Ask A Disability Lawyer

DarrasLaw.com introduces a new feature, "Ask the Disability Lawyer." Send questions to info@darraslaw.com.

Questions:

Q: How do I get a copy of my long-term disability policy? I never received this while I was working. Now that I am off work due to an injury, I would like to get a copy of the policy to see what kind of coverage I have. - Alicia in Spokane Valley, WA.

A: It sounds like you received long-term disability insurance as part of an employee benefit plan. We get this question all the time from hardworking people who never thought they would have to file a disability claim one day, so they never thought to ask for a copy of their long-term disability insurance policy.

If you already filed a claim, call or write to the insurance company (whose name and contact information will be on the claim forms you filled out) and ask for a copy of the policy.

If you have not yet filed a claim, you can take the following steps to get a copy of your policy:

  • Start by asking your manager or employer's human resources department for a copy of your long-term disability policy. Some employers have on-line portals which allow employees to download their benefit plan information. If you are no longer working, you may no longer have access to the portal, so ask your manager or HR to download it for you instead.
  • If your employer says they do not have a copy of the policy (unlikely, but let's give them the benefit of the doubt) ask for the Summary Plan Description. Usually this is a booklet, but sometimes it is just a sheet of paper outlining of your long-term disability insurance coverage. The Summary Plan Description will also give you the Plan Administrator's name and address.
  • Write a letter to the Plan Administrator requesting a complete copy of your long-term disability policy. The request does not have to be worded in any special way, but if you need help writing it, contact DarrasLaw at info@darraslaw.com or call 1-800-458-4577.
  • Send your letter to the Plan Administrator via certified mail with return receipt requested so that you have proof of the date your request was received. If your employer's plan is governed by ERISA, the Plan Administrator must provide you with a copy of the plan documents within 30 days of your written request.

Once you have a copy of your policy, call or email us if you need help interpreting it. DarrasLaw is proud of the fact that we provide free policy analysis and free claim help to the disabled. Having resolved more disability cases nationally than any other firm, it is only right that we should use our experience to give back as much as possible.

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Q: I have been disabled for almost two years, receiving long-term disability benefits with no problems until now. The insurance company says I will be denied soon because I can do other types of work, even though I am clearly disabled from my own job. I have been a software engineer for the last 20 years, so I don't know what other type of work they think I could do. What should I do? - Paul in San Jose, CA.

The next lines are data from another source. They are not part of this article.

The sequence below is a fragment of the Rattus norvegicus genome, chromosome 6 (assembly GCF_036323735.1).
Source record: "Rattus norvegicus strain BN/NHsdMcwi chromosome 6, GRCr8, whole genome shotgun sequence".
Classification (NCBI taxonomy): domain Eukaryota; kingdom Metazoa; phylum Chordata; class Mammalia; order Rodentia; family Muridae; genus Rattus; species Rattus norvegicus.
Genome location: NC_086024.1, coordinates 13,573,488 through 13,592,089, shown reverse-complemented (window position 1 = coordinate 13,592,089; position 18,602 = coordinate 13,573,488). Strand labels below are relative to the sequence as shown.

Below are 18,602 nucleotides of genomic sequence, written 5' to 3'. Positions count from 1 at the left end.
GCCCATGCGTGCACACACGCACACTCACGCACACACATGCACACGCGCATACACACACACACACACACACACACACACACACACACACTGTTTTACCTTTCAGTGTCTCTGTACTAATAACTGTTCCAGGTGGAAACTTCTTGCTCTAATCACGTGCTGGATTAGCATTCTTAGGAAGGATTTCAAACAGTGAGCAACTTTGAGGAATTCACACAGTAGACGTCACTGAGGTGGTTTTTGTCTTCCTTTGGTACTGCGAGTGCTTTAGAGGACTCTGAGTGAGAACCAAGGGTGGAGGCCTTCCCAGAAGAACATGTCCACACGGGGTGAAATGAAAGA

A: You should immediately request a copy of your long-term disability policy to see how "disability" is defined. In many long-term disability policies, the definition of disability changes after a set period of time. For example, in the first 12 months, 24 month or 60 months, "disability" is defined as the inability to perform your own occupation or "your regular occupation in the national economy." After that period, "disability" is defined as the inability to perform "any occupation."

It is important that we look at how "any occupation" is defined in your long-term disability policy.

  • Some policies specify "any gainful occupation," where gainful means you must be able to earn a certain percentage of your pre-disability earnings. If you used to earn $5000 per month and the policy defines "gainful" as capable of earning 60% of that amount, then the alternative occupations must pay at least $3000 per month. If you can perform other occupations, but none pay that much, then you are still disabled under the policy.
  • Most policies define "any occupation" as any occupation for which you are reasonably qualified by education, training, experience, age and other factors. Let's say you are physically capable of performing the work of a neuropsychologist, but as a software engineer you do not have the PhD, the years of training and the experience to work as a neuropsychologist. You cannot be deemed capable of "any occupation" for which you are not qualified.
  • Many policies define "any occupation" in terms of full-time work only. If you are capable of returning to work in another occupation, but your treating physician restricts or limits you to part-time only, then you are still disabled under the policy. Ask your doctor to document your restrictions and limitations, then send the report to your long-term disability insurance company.

After you receive a copy of your policy, call or email us to discuss your next steps. DarrasLaw is proud of the fact that we provide free policy analysis and free claim help to the disabled. We will certainly help you address the changing definition of disability in your long-term disability policy.

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Q: My doctor refuses to fill out forms for my long term disability claim. The insurance company is threatening to deny my benefits. Is there anything I can do about this?

A: In this day and age, most doctors understand that completing insurance forms is part of providing patient care. Yet some doctors refuse to accept certain types of health insurance. Others refuse patients with any insurance at all, accepting cash patients only. That is a physician's prerogative.

When it comes to long-term disability insurance claims, you may be surprised how many physicians have had bad experiences. Insurance companies are not shy about harassing treating doctors with repeated requests for medical records and disability forms. A common tactic employed by long-term disability carriers is to have an in-house "reviewing" doctor call your treating physician to question her medical judgment. Sometimes the insurance company's "reviewing" physician tries to change your doctor's mind. This is followed up with a letter to your treating physician confirming her alleged agreement that you are less disabled than she originally stated. If your doctor does not respond within a short timeframe, your claim will be denied. Unless your doctor has a good support staff, the requirements can be overwhelming. It's no wonder that many treating physicians just don't want to deal with disability insurance.